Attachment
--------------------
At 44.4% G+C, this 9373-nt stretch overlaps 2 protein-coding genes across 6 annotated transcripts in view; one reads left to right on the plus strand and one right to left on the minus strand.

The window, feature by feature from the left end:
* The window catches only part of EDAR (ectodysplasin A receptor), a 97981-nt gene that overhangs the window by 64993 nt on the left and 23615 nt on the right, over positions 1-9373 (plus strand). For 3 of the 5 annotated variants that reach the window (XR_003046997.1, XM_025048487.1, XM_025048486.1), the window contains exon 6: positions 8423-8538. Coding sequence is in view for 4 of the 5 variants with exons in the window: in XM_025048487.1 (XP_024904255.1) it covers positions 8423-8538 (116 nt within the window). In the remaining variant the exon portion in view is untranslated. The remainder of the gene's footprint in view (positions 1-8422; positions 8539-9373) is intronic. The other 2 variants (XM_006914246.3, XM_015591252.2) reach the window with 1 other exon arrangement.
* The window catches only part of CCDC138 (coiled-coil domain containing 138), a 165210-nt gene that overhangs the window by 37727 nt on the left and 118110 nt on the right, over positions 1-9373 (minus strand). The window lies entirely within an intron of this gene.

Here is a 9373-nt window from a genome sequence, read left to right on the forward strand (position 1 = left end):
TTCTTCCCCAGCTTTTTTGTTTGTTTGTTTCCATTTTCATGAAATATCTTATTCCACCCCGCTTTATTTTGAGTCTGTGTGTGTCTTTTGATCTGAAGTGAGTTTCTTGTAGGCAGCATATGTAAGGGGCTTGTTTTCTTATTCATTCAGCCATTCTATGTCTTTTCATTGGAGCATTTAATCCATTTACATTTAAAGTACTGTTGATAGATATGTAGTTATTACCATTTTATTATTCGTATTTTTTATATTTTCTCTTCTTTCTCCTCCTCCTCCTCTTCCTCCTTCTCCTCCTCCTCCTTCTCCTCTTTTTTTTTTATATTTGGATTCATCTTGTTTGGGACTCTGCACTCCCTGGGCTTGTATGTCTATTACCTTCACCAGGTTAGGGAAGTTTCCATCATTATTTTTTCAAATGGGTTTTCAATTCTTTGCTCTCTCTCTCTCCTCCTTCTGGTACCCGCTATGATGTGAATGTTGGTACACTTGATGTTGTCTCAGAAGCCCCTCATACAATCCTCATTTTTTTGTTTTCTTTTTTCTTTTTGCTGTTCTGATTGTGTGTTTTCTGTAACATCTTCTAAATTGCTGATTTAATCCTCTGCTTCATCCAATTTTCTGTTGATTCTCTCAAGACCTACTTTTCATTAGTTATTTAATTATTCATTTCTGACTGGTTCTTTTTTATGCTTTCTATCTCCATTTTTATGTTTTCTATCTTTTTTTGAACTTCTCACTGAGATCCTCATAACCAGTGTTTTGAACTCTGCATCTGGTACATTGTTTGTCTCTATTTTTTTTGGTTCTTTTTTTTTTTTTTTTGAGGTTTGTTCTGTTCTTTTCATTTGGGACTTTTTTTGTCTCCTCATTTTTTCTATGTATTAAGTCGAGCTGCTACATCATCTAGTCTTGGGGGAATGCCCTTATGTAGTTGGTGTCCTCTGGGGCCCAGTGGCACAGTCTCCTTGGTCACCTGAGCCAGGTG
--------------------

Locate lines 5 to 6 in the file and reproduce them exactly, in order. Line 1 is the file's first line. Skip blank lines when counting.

Here is a 9373-nt window from a genome sequence, read left to right on the forward strand (position 1 = left end):
TTCTTCCCCAGCTTTTTTGTTTGTTTGTTTCCATTTTCATGAAATATCTTATTCCACCCCGCTTTATTTTGAGTCTGTGTGTGTCTTTTGATCTGAAGTGAGTTTCTTGTAGGCAGCATATGTAAGGGGCTTGTTTTCTTATTCATTCAGCCATTCTATGTCTTTTCATTGGAGCATTTAATCCATTTACATTTAAAGTACTGTTGATAGATATGTAGTTATTACCATTTTATTATTCGTATTTTTTATATTTTCTCTTCTTTCTCCTCCTCCTCCTCTTCCTCCTTCTCCTCCTCCTCCTTCTCCTCTTTTTTTTTTATATTTGGATTCATCTTGTTTGGGACTCTGCACTCCCTGGGCTTGTATGTCTATTACCTTCACCAGGTTAGGGAAGTTTCCATCATTATTTTTTCAAATGGGTTTTCAATTCTTTGCTCTCTCTCTCTCCTCCTTCTGGTACCCGCTATGATGTGAATGTTGGTACACTTGATGTTGTCTCAGAAGCCCCTCATACAATCCTCATTTTTTTGTTTTCTTTTTTCTTTTTGCTGTTCTGATTGTGTGTTTTCTGTAACATCTTCTAAATTGCTGATTTAATCCTCTGCTTCATCCAATTTTCTGTTGATTCTCTCAAGACCTACTTTTCATTAGTTATTTAATTATTCATTTCTGACTGGTTCTTTTTTATGCTTTCTATCTCCATTTTTATGTTTTCTATCTTTTTTTGAACTTCTCACTGAGATCCTCATAACCAGTGTTTTGAACTCTGCATCTGGTACATTGTTTGTCTCTATTTTTTTTGGTTCTTTTTTTTTTTTTTTTGAGGTTTGTTCTGTTCTTTTCATTTGGGACTTTTTTTGTCTCCTCATTTTTTCTATGTATTAAGTCGAGCTGCTACATCATCTAGTCTTGGGGGAATGCCCTTATGTAGTTGGTGTCCTCTGGGGCCCAGTGGCACAGTCTCCTTGGTCACCTGAGCCAGGTG